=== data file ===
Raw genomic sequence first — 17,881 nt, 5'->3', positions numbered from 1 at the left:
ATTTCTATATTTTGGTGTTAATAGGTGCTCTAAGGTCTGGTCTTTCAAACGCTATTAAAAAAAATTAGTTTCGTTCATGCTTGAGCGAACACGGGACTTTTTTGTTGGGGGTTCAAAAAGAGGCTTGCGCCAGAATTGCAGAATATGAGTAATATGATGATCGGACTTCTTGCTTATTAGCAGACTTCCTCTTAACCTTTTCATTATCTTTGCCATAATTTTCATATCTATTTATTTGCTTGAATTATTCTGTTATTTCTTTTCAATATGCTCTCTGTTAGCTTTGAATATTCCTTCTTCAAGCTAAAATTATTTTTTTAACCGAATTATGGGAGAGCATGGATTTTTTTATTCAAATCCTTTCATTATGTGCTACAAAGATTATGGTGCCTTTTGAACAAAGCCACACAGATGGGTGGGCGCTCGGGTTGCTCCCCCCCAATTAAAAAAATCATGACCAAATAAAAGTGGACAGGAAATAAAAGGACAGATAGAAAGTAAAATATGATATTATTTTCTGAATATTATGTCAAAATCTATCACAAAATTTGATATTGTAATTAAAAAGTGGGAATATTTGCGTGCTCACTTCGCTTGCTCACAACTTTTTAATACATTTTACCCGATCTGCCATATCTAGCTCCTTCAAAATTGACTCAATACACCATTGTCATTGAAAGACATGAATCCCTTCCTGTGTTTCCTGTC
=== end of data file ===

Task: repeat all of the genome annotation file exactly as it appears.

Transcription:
Raw genomic sequence first — 17,881 nt, 5'->3', positions numbered from 1 at the left:
ATTTCTATATTTTGGTGTTAATAGGTGCTCTAAGGTCTGGTCTTTCAAACGCTATTAAAAAAAATTAGTTTCGTTCATGCTTGAGCGAACACGGGACTTTTTTGTTGGGGGTTCAAAAAGAGGCTTGCGCCAGAATTGCAGAATATGAGTAATATGATGATCGGACTTCTTGCTTATTAGCAGACTTCCTCTTAACCTTTTCATTATCTTTGCCATAATTTTCATATCTATTTATTTGCTTGAATTATTCTGTTATTTCTTTTCAATATGCTCTCTGTTAGCTTTGAATATTCCTTCTTCAAGCTAAAATTATTTTTTTAACCGAATTATGGGAGAGCATGGATTTTTTTATTCAAATCCTTTCATTATGTGCTACAAAGATTATGGTGCCTTTTGAACAAAGCCACACAGATGGGTGGGCGCTCGGGTTGCTCCCCCCCAATTAAAAAAATCATGACCAAATAAAAGTGGACAGGAAATAAAAGGACAGATAGAAAGTAAAATATGATATTATTTTCTGAATATTATGTCAAAATCTATCACAAAATTTGATATTGTAATTAAAAAGTGGGAATATTTGCGTGCTCACTTCGCTTGCTCACAACTTTTTAATACATTTTACCCGATCTGCCATATCTAGCTCCTTCAAAATTGACTCAATACACCATTGTCATTGAAAGACATGAATCCCTTCCTGTGTTTCCTGTC